Friday, January 20, 2012
German shorthaired pointers are such beautiful dogs to me. I find the physical shape of dogs to be interesting and beautiful, and GSP's, like all shorthaired dogs, allow me to focus on the form beneath the hair rather than the hair, which often obscures that form.
The most wonderful dog I have ever had (I still can't look at photos of him after almost six years following his death) was a German shorthaired pointer and most likely some kind of hound. He was the most intelligent, friendliest, most most most beautiful dog I've ever had the fortune to spend a part of my life with. His name was Dune, and his adoption was quite unique. I was at an art show, standing in line to buy a cup of coffee, when I saw this most beautiful ever dog, standing in front of me with a young man. I had to comment on his beauty to the young man, and I jokingly said that if he ever didn't want to keep him (and who wouldn't want to keep such a beautiful dog!!!), that I would take him in a second. The man thanked me, and we both went our separate ways.
Later in the day, I was still at the show, and the young man approached me with tears in his eyes and asked me if I was serious about my comment in the coffee line. I was shocked, but I said of course I was. He explained that he was a college student, living in a small apartment, and that Dune (that's the name he had given him) was a bit more than he could handle in his present situation. Anyway, you can guess the rest of the story.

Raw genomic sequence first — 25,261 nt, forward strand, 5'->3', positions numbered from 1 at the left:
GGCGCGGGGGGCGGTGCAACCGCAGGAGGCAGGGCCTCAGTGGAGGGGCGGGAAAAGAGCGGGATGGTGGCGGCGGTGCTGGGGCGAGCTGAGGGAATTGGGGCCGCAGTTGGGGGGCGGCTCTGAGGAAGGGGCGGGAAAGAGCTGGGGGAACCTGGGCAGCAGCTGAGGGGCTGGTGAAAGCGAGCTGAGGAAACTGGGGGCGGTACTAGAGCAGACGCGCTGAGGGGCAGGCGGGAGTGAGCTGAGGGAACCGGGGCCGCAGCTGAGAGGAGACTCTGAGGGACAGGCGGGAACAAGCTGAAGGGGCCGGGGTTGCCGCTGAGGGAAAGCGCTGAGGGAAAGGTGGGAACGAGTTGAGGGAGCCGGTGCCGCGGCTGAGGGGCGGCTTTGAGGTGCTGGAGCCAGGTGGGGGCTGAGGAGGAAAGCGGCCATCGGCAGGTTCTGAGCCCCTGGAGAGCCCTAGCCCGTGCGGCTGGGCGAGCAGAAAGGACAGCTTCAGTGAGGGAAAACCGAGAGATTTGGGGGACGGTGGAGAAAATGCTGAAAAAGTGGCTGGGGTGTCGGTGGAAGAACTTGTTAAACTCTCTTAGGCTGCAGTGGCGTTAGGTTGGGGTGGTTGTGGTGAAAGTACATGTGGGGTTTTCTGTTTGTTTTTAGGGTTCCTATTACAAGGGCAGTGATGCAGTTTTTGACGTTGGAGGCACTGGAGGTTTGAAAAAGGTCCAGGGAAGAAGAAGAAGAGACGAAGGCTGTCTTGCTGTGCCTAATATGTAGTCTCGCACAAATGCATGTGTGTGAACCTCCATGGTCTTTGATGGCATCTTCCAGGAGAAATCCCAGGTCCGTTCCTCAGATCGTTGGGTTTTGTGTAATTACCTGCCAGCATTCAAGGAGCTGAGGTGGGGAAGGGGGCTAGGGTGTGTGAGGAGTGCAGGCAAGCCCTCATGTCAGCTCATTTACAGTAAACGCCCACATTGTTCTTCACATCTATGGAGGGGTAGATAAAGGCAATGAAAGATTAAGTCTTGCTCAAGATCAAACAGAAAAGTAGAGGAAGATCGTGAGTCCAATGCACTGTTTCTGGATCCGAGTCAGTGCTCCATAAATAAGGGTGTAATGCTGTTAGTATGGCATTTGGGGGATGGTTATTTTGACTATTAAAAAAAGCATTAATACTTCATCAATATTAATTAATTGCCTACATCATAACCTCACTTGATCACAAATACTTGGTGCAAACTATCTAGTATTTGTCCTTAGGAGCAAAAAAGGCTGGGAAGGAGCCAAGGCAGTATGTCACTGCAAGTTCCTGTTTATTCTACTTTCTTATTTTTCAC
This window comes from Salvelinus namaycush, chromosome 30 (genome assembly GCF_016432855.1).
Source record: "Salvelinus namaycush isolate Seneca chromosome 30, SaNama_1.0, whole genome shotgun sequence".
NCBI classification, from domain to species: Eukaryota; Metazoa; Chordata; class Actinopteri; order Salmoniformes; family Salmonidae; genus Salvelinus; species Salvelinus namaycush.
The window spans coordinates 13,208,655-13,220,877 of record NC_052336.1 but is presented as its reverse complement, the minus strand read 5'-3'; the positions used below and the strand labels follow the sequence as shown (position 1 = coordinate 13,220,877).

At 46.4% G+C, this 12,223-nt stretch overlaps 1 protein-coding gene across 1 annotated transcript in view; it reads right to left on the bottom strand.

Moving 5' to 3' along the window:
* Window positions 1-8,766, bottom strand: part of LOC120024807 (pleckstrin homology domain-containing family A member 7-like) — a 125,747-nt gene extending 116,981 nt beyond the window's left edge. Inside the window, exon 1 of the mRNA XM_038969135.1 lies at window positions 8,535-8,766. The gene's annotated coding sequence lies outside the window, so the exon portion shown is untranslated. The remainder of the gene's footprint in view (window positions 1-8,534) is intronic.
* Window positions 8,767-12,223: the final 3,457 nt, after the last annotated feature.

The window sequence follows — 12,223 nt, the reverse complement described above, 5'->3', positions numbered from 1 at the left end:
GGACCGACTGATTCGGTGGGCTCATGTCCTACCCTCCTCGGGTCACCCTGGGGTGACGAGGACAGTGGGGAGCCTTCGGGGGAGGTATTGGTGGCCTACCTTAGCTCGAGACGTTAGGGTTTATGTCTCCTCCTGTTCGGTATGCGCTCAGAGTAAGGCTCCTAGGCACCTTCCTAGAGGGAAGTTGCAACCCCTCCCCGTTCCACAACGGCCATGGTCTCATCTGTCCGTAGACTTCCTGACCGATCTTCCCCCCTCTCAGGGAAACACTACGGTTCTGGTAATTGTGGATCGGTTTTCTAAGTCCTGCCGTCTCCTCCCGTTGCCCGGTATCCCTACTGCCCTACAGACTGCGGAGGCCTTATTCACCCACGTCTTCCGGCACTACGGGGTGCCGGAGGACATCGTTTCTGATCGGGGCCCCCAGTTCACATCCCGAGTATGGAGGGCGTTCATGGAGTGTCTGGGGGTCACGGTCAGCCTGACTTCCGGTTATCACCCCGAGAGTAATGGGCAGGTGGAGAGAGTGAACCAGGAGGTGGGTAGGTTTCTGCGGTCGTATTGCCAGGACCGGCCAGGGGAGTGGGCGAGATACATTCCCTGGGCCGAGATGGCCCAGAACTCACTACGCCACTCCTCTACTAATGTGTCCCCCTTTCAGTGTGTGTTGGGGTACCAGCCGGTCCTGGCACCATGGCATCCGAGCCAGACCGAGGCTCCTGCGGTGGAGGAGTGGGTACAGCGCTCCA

Dune and I took a bit of time to bond because he really missed the young man, who contacted me to see how he was doing but thought it best that he not see him again (I agreed with that). But eventually, we became inseparable. He even traveled with me when I had to go away on business. He was a perfect gentleman in the city and a lovable clown in the country, where I lived at the time. He was admired by all who saw him; and on more than one occasion, but many perfect strangers offered to buy him from me for huge sums of money!
I lost him most awfully. A few years ago, he and I had traveled together to visit my mother, who unbeknownst to me, had late-stage lung cancer and didn't want me to know until I was with her. On my arrival, I immediately took over her full-time care, actually living in the hospital with her for her last month and a half of life. My brother kept my precious Dune in a pen in his yard as he worked full-time and was visiting our mother the rest of the time.
I went to see Dune as often as I could, and it broke my heart to see him because he was so depressed at not being with me for the first time ever. Well, I lost my mother; and during the funeral arrangements for her, my precious Dune died (from what I don't know) - without me, feeling I'm sure completely abandoned, lost, and all alone. I've never gotten over it, to have lost them both within such a short period of time. Well, to this day, my sadness is unspeakable, and this is the first time I've ever written about what happened. He was ten years old, in excellent health when this nightmare started. Rest in peace, Mother and Dune.